I clocked off work at five and scurried to pack what I thought I'd need for a spring evening and morning on the bike and for camping in the hills above town. The weather was cool and cloudy with a bit of wind, but by the time I was cycling east of Bonner, it's all sunshine.
|Heading up Schwartz Creek.|
|At the head of Schwartz Creek, nearly to Hollowman Saddle|
It's ten miles and a few thousand feet to Hollowman Saddle, the sun is mostly out of reach and cool air begins moving down drainage. Larch forests and varied thrushes brings on night. Around a corner, I bump a ferrel horse in the road, part of the Mount Baldy herd, or so I am told. The mountain is too steep on either side, so I bump him and bump him, a half mile or so, until he finds one of his trails and darts towards the flat ridge above.
I fill my bottles from what I think is the last stream and head over the saddle, cold and almost dark now. I'm sure I will bump a black bear as I sail around a dark wooded corner. Instead I find a wide spot near a brook and set up camp.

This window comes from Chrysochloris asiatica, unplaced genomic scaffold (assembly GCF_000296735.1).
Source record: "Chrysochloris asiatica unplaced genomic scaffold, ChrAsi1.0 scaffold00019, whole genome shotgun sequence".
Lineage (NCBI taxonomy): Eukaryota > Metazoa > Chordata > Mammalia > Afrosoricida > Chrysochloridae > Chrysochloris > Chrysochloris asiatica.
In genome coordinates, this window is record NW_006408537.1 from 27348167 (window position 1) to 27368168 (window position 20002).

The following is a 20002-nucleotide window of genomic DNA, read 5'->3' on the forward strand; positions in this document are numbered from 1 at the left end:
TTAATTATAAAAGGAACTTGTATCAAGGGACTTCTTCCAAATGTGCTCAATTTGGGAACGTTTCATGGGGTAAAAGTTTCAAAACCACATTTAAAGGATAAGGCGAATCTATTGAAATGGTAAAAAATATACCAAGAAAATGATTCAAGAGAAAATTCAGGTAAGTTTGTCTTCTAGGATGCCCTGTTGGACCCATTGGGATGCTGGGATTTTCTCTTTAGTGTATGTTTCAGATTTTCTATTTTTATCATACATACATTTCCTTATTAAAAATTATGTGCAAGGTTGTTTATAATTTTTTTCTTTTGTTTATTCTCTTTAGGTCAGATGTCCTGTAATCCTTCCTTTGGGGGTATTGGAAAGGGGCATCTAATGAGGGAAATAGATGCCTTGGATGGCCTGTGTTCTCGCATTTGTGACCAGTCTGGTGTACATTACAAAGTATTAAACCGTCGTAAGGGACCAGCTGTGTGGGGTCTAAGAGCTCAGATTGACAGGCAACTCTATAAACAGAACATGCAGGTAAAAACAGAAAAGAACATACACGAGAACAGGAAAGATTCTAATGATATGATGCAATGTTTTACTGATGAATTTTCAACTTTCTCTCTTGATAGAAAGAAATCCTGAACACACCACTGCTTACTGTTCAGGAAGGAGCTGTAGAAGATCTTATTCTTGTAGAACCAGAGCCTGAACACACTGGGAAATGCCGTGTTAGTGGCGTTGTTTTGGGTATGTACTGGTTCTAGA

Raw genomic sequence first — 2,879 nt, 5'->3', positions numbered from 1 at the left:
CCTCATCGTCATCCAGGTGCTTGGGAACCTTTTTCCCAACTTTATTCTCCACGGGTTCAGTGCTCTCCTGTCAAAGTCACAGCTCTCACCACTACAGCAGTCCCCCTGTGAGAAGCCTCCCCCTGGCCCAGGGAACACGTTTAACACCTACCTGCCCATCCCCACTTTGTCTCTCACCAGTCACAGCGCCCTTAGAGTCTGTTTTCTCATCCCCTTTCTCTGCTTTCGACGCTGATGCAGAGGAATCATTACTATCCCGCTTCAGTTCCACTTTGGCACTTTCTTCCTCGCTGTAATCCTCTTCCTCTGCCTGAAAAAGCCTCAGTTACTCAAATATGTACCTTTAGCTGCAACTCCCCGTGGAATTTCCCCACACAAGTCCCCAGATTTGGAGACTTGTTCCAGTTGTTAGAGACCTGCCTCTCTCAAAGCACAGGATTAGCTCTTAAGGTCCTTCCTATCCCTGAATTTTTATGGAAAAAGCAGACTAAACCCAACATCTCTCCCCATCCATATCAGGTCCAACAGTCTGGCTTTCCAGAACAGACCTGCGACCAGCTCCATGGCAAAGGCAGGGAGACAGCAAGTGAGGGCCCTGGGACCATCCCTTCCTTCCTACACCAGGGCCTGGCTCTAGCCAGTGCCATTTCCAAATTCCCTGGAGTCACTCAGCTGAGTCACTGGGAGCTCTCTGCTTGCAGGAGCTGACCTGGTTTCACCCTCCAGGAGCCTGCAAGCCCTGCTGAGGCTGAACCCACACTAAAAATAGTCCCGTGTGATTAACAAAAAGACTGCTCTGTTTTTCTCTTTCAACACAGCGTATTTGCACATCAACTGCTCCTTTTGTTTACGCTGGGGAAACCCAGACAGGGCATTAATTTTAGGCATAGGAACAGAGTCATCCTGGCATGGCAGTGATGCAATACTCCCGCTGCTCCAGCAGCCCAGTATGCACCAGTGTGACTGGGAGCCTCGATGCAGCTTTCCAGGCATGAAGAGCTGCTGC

|Elk on a salt lick.|
|Preparing the morning sheng puerh tea.|
|Crossing the California Street Bridge, back to my home on the Westside.|
There were a few logistical considerations that arose once the rubber hit the road. At camp, I pulled the top of my handlebars slightly above my saddle to help relieve some shoulder pain and to give me a better view of my surroundings. I do not want these tours to be a pain in the neck, or to be about pounding out mileage. These tours should be explorations of the local landscape, like a jaunt by Ralph Waldo Emerson, I want to be the big eyeball, absorbing all that surrounds me. Also, I'm going to need a kickstand and an easy access camera bag, for quick pull-overs without having to lay the bike down and rummage around in the saddlebag. For camp, I'm gonna need a water bag so that I camp were the views are spectacular, not simply where there is water. I'm wondering if a sprung saddle would be helpful for more pedaling on bumpy descents of fire roads. I'll probably switch to my wider tires (50mm, as opposed to 40mm) once the roads are dry and dusty, and I don't need my fenders anymore.